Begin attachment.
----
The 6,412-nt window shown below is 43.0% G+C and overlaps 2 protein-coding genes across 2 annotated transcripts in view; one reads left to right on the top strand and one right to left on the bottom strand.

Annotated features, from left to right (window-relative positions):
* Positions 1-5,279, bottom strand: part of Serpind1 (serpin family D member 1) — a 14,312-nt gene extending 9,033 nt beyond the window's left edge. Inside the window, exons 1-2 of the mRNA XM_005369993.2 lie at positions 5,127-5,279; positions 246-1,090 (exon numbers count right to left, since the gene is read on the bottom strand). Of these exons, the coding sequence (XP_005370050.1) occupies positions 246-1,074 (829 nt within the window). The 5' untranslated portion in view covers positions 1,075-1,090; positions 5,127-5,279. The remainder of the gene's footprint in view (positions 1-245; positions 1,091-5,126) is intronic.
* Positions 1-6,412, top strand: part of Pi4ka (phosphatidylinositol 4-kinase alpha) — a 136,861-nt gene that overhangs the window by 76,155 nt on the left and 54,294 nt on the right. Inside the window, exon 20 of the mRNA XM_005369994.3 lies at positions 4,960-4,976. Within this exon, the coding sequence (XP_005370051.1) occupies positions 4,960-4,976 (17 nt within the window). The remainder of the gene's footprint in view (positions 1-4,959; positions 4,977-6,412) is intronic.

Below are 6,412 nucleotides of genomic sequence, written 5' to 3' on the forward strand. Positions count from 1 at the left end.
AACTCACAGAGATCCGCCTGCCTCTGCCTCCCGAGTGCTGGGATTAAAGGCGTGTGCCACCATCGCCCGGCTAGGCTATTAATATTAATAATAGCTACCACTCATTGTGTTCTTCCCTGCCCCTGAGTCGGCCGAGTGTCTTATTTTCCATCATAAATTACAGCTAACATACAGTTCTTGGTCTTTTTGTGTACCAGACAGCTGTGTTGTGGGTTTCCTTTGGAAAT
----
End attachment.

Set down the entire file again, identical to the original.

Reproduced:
The 6,412-nt window shown below is 43.0% G+C and overlaps 2 protein-coding genes across 2 annotated transcripts in view; one reads left to right on the top strand and one right to left on the bottom strand.

Annotated features, from left to right (window-relative positions):
* Positions 1-5,279, bottom strand: part of Serpind1 (serpin family D member 1) — a 14,312-nt gene extending 9,033 nt beyond the window's left edge. Inside the window, exons 1-2 of the mRNA XM_005369993.2 lie at positions 5,127-5,279; positions 246-1,090 (exon numbers count right to left, since the gene is read on the bottom strand). Of these exons, the coding sequence (XP_005370050.1) occupies positions 246-1,074 (829 nt within the window). The 5' untranslated portion in view covers positions 1,075-1,090; positions 5,127-5,279. The remainder of the gene's footprint in view (positions 1-245; positions 1,091-5,126) is intronic.
* Positions 1-6,412, top strand: part of Pi4ka (phosphatidylinositol 4-kinase alpha) — a 136,861-nt gene that overhangs the window by 76,155 nt on the left and 54,294 nt on the right. Inside the window, exon 20 of the mRNA XM_005369994.3 lies at positions 4,960-4,976. Within this exon, the coding sequence (XP_005370051.1) occupies positions 4,960-4,976 (17 nt within the window). The remainder of the gene's footprint in view (positions 1-4,959; positions 4,977-6,412) is intronic.

Below are 6,412 nucleotides of genomic sequence, written 5' to 3' on the forward strand. Positions count from 1 at the left end.
AACTCACAGAGATCCGCCTGCCTCTGCCTCCCGAGTGCTGGGATTAAAGGCGTGTGCCACCATCGCCCGGCTAGGCTATTAATATTAATAATAGCTACCACTCATTGTGTTCTTCCCTGCCCCTGAGTCGGCCGAGTGTCTTATTTTCCATCATAAATTACAGCTAACATACAGTTCTTGGTCTTTTTGTGTACCAGACAGCTGTGTTGTGGGTTTCCTTTGGAAAT